- If blood found at a crime scene contains a series of genetic markers found in about 1 in a million people, and if you search a database of genetic material from 300,000 people and find just one match, person X, for the blood at the scene, what is the probability that person X is innocent of the crime? If you said “1 in a million” you might be a prosecutor. If you said “1 in a million, and I’m barring any expert testimony that says otherwise” you might be a judge.
- Good article in the New York Times about the challenge of teaching teachers to teach. Deborah Ball of Michigan talks about what math teachers need:
- Thurston teams up with the House of Miyake for a Paris runway show loosely based on the fundamental 3-manifold geometries. Thurston talks fashion:
Working with Hyman Bass, a mathematician at the University of Michigan, Ball began to theorize that while teaching math obviously required subject knowledge, the knowledge seemed to be something distinct from what she had learned in math class. It’s one thing to know that 307 minus 168 equals 139; it is another thing to be able understand why a third grader might think that 261 is the right answer. Mathematicians need to understand a problem only for themselves; math teachers need both to know the math and to know how 30 different minds might understand (or misunderstand) it. Then they need to take each mind from not getting it to mastery. And they need to do this in 45 minutes or less. This was neither pure content knowledge nor what educators call pedagogical knowledge, a set of facts independent of subject matter, like Lemov’s techniques. It was a different animal altogether. Ball named it Mathematical Knowledge for Teaching, or M.K.T. She theorized that it included everything from the “common” math understood by most adults to math that only teachers need to know, like which visual tools to use to represent fractions (sticks? blocks? a picture of a pizza?) or a sense of the everyday errors students tend to make when they start learning about negative numbers. At the heart of M.K.T., she thought, was an ability to step outside of your own head. “Teaching depends on what other people think,” Ball told me, “not what you think.”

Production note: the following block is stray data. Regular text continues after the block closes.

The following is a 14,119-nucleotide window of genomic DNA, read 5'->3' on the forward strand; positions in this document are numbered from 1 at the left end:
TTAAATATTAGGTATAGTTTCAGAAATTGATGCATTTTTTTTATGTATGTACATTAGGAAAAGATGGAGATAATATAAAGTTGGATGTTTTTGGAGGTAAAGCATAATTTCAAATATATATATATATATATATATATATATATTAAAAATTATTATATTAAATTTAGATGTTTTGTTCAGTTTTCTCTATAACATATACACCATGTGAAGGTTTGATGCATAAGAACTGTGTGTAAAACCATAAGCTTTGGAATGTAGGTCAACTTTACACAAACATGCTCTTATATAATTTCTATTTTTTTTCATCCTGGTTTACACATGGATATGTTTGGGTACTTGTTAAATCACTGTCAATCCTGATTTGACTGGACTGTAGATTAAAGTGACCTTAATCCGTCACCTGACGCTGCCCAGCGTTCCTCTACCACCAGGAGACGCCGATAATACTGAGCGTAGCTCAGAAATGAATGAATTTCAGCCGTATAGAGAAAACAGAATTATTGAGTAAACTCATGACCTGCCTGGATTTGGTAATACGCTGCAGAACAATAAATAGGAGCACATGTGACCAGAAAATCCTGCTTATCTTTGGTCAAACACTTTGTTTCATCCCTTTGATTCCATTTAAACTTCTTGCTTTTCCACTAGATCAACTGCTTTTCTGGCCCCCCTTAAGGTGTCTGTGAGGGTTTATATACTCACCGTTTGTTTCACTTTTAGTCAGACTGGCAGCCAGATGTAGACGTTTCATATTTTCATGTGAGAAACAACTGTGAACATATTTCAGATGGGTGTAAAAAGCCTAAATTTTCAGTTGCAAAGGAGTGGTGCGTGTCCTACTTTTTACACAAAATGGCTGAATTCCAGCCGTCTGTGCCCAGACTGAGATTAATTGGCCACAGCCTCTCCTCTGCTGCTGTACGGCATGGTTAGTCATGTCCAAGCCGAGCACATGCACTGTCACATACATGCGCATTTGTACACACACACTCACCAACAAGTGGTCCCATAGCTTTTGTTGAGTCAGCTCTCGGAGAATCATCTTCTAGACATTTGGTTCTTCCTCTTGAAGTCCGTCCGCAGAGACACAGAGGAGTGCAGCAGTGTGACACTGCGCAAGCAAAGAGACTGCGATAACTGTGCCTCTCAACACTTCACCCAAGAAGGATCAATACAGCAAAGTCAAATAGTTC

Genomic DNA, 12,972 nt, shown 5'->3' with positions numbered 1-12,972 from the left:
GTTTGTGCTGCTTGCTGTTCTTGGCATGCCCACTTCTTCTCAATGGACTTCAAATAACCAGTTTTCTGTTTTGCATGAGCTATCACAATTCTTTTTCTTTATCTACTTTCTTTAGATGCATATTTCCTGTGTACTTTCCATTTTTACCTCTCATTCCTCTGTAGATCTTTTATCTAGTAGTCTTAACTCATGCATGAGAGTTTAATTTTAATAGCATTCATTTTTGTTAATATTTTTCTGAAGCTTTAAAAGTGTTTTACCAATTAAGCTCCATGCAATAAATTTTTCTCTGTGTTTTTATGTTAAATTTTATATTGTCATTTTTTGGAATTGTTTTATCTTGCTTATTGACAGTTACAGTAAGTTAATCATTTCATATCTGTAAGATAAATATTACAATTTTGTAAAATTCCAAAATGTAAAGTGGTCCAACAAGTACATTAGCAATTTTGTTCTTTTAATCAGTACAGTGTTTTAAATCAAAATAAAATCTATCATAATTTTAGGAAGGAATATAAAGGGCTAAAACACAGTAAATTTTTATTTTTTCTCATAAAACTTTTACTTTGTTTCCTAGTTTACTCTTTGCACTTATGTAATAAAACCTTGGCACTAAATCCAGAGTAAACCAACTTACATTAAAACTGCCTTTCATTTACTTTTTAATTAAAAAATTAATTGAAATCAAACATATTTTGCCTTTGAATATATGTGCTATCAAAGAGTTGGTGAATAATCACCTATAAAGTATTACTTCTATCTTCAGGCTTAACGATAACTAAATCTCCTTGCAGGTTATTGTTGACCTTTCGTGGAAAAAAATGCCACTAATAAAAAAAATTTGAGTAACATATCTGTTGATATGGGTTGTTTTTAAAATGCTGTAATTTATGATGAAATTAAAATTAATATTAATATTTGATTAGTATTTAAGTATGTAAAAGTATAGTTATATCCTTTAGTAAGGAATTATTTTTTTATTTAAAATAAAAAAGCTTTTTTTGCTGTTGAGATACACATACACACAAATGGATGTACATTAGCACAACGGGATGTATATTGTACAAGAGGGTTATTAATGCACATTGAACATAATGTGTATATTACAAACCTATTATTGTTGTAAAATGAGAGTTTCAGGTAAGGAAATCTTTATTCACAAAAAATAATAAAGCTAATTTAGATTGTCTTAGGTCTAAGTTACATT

The idea that just knowing math was not enough to teach it seemed legitimate, but Ball wanted to test her theory. Working with Hill, the Harvard professor, and another colleague, she developed a multiple-choice test for teachers. The test included questions about common math, like whether zero is odd or even (it’s even), as well as questions evaluating the part of M.K.T. that is special to teachers. Hill then cross-referenced teachers’ results with their students’ test scores. The results were impressive: students whose teacher got an above-average M.K.T. score learned about three more weeks of material over the course of a year than those whose teacher had an average score, a boost equivalent to that of coming from a middle-class family rather than a working-class one. The finding is especially powerful given how few properties of teachers can be shown to directly affect student learning. Looking at data from New York City teachers in 2006 and 2007, a team of economists found many factors that did not predict whether their students learned successfully. One of two that were more promising: the teacher’s score on the M.K.T. test, which they took as part of a survey compiled for the study. (Another, slightly less powerful factor was the selectivity of the college a teacher attended as an undergraduate.)
Ball also administered a similar test to a group of mathematicians, 60 percent of whom bombed on the same few key questions.